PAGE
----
When Are the 12 Steps Not Enough?

When Are the 12 Steps Not Enough?

12-step programs can be a valuable resource for addiction recovery. There are several advantages of attending 12-step meetings as a way of managing addiction. First, meetings are easy to find. Unless you live in a remote area, there are probably several meetings nearby. They are also an easy way to start building a sober network. These are people who understand what addiction is like and want to help you stay sober. 12-step programs have helped millions of people recover from addiction. As helpful as they can be, though, they are sometimes not enough. Here’s why.

You might have a dual diagnosis.

More than half of people who struggle with addiction have another mental health issue too, or a dual diagnosis. Common dual diagnoses include depression, anxiety disorders, PTSD, ADHD, OCD, borderline personality disorder, bipolar disorder, and schizophrenia. While 12-step meetings can provide structure, motivation, and social support, they cannot provide professional help for clinical conditions. These conditions often require psychotherapy and medication. Without treating these underlying conditions, controlling the addictive behavior is much harder and sometimes impossible. 12-step programs can’t supply this professional help and some groups are even opposed to any kind of medication, even if it’s prescribed to treat a mental health issue.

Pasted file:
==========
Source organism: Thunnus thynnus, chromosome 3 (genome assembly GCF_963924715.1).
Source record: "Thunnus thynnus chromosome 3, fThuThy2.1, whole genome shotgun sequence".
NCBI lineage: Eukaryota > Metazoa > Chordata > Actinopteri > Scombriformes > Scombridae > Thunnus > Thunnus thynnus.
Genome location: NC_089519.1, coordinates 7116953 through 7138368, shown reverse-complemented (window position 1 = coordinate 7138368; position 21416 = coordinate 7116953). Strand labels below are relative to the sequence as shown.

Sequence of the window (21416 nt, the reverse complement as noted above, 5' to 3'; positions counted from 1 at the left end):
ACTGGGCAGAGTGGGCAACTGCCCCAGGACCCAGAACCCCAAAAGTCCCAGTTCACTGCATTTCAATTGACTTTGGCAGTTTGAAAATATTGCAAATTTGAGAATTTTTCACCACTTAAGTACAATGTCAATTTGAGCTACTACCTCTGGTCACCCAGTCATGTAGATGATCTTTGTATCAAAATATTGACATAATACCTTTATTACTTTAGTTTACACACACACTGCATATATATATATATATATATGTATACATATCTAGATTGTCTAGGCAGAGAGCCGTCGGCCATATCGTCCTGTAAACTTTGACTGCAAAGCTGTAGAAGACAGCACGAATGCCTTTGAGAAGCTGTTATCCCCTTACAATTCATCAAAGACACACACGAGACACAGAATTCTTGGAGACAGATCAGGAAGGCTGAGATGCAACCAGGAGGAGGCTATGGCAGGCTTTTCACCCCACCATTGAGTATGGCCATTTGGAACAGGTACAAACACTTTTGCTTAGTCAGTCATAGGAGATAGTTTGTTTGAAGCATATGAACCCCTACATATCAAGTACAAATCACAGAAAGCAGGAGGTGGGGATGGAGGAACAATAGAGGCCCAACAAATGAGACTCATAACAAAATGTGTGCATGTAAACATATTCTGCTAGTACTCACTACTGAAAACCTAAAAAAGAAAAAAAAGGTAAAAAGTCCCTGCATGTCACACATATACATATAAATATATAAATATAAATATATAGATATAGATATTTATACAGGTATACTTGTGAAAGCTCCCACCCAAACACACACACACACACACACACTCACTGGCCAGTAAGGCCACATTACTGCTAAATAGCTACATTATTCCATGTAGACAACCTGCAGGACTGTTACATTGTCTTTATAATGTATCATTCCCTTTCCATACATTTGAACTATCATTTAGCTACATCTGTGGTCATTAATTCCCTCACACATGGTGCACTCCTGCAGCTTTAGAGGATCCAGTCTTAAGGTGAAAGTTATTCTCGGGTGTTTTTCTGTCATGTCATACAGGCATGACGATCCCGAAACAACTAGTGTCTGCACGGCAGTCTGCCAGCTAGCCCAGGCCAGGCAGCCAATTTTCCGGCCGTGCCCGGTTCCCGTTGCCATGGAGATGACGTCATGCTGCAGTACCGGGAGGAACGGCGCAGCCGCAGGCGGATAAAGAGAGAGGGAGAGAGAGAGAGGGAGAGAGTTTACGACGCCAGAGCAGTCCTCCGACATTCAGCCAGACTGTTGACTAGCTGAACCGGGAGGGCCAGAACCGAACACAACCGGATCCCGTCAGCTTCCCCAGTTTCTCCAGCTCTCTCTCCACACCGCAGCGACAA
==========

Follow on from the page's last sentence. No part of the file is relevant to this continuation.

You might have an opioid addiction.

An opioid addiction is hard to manage even with the most comprehensive treatment. It may be possible to control it with 12-step meetings alone, but it’s a long, uphill battle. The current gold standard for opioid treatment includes psychotherapy and medication, typically methadone or buprenorphine. These medications shorten detox and reduce cravings, helping the patient overcome two major obstacles to recovery. Although you are still welcome to attend 12-step meetings while on methadone or buprenorphine, 12-step programs do not endorse the use of medication for opioid recovery and they don’t consider someone on medication to be sober. This sometimes makes people feel excluded or conflicted, with other members often telling them they aren’t really sober despite significant improvement.

The culture might not be a good fit.

Every 12-step group is a little bit different, but they tend to have certain things in common. They all share the disease model of addiction and the abstinence model of recovery. They all emphasize helplessness in the face of addiction and reliance on a higher power. Some groups can be dogmatic about the program and critical of people who deviate from it. This works fine for some people, but it turns others off. It’s just not a good fit for everyone. Some people might do better in other mutual support groups such as SMART Recovery, Refuge Recovery, or LifeRing, all of which are secular approaches and more open to different methods. However, there’s no reason you can’t do one of these and attend 12-step meetings too.

If you or someone you love is struggling with addiction or mental illness, we can help. Recovery Ways is a premier drug and alcohol addiction treatment facility located in Salt Lake City, Utah. We have the resources to effectively treat a dual diagnosis. Our mission is to provide the most cost-effective, accessible substance abuse treatment to as many people as possible. Request information online or call us today at 1-888-986-7848.

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